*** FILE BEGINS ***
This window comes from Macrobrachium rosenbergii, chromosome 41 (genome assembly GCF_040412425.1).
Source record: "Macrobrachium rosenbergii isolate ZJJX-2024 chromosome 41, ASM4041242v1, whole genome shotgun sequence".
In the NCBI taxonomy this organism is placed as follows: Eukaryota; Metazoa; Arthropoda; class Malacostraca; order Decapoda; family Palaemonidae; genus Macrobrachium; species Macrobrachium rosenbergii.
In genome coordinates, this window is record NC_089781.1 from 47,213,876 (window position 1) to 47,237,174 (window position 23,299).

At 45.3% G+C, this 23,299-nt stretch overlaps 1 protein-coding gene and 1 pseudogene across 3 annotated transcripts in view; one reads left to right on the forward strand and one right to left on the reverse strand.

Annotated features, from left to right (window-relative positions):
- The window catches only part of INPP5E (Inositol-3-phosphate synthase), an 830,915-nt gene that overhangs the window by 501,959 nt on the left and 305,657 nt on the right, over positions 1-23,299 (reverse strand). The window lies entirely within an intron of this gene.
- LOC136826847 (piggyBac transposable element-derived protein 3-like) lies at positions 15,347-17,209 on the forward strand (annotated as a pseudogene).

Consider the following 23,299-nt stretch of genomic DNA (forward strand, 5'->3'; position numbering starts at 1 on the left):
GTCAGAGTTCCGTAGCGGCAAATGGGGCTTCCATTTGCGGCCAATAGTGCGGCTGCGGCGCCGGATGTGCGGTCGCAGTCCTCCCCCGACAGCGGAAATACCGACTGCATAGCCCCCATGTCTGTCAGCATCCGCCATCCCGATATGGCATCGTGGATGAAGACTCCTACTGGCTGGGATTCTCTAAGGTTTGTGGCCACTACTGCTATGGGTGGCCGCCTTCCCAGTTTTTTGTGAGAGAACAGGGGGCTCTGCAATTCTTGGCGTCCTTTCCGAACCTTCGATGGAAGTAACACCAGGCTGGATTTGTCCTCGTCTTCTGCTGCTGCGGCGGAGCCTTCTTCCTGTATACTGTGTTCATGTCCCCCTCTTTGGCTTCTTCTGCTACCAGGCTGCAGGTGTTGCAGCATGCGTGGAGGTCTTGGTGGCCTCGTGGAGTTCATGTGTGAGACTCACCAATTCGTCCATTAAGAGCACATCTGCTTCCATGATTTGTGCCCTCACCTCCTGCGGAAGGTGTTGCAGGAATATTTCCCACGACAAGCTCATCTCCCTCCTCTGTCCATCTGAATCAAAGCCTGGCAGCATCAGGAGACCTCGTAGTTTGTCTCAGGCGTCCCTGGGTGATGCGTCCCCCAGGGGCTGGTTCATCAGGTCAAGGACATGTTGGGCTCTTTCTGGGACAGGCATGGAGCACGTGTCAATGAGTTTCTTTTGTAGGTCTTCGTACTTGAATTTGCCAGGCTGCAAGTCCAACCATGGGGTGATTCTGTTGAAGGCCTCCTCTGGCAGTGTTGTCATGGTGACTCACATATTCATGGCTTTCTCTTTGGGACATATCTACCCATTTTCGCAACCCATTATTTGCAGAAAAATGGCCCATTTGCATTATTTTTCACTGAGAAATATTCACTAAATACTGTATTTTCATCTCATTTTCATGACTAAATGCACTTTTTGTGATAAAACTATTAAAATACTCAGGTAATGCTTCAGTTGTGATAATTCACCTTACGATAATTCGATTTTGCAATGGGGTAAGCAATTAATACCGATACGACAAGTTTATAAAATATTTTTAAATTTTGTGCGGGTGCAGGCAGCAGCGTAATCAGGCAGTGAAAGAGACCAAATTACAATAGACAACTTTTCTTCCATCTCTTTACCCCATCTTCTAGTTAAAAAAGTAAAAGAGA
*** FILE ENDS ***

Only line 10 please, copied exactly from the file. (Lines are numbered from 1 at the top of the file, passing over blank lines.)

GTCAGAGTTCCGTAGCGGCAAATGGGGCTTCCATTTGCGGCCAATAGTGCGGCTGCGGCGCCGGATGTGCGGTCGCAGTCCTCCCCCGACAGCGGAAATACCGACTGCATAGCCCCCATGTCTGTCAGCATCCGCCATCCCGATATGGCATCGTGGATGAAGACTCCTACTGGCTGGGATTCTCTAAGGTTTGTGGCCACTACTGCTATGGGTGGCCGCCTTCCCAGTTTTTTGTGAGAGAACAGGGGGCTCTGCAATTCTTGGCGTCCTTTCCGAACCTTCGATGGAAGTAACACCAGGCTGGATTTGTCCTCGTCTTCTGCTGCTGCGGCGGAGCCTTCTTCCTGTATACTGTGTTCATGTCCCCCTCTTTGGCTTCTTCTGCTACCAGGCTGCAGGTGTTGCAGCATGCGTGGAGGTCTTGGTGGCCTCGTGGAGTTCATGTGTGAGACTCACCAATTCGTCCATTAAGAGCACATCTGCTTCCATGATTTGTGCCCTCACCTCCTGCGGAAGGTGTTGCAGGAATATTTCCCACGACAAGCTCATCTCCCTCCTCTGTCCATCTGAATCAAAGCCTGGCAGCATCAGGAGACCTCGTAGTTTGTCTCAGGCGTCCCTGGGTGATGCGTCCCCCAGGGGCTGGTTCATCAGGTCAAGGACATGTTGGGCTCTTTCTGGGACAGGCATGGAGCACGTGTCAATGAGTTTCTTTTGTAGGTCTTCGTACTTGAATTTGCCAGGCTGCAAGTCCAACCATGGGGTGATTCTGTTGAAGGCCTCCTCTGGCAGTGTTGTCATGGTGACTCACATATTCATGGCTTTCTCTTTGGGACATATCTACCCATTTTCGCAACCCATTATTTGCAGAAAAATGGCCCATTTGCATTATTTTTCACTGAGAAATATTCACTAAATACTGTATTTTCATCTCATTTTCATGACTAAATGCACTTTTTGTGATAAAACTATTAAAATACTCAGGTAATGCTTCAGTTGTGATAATTCACCTTACGATAATTCGATTTTGCAATGGGGTAAGCAATTAATACCGATACGACAAGTTTATAAAATATTTTTAAATTTTGTGCGGGTGCAGGCAGCAGCGTAATCAGGCAGTGAAAGAGACCAAATTACAATAGACAACTTTTCTTCCATCTCTTTACCCCATCTTCTAGTTAAAAAAGTAAAAGAGA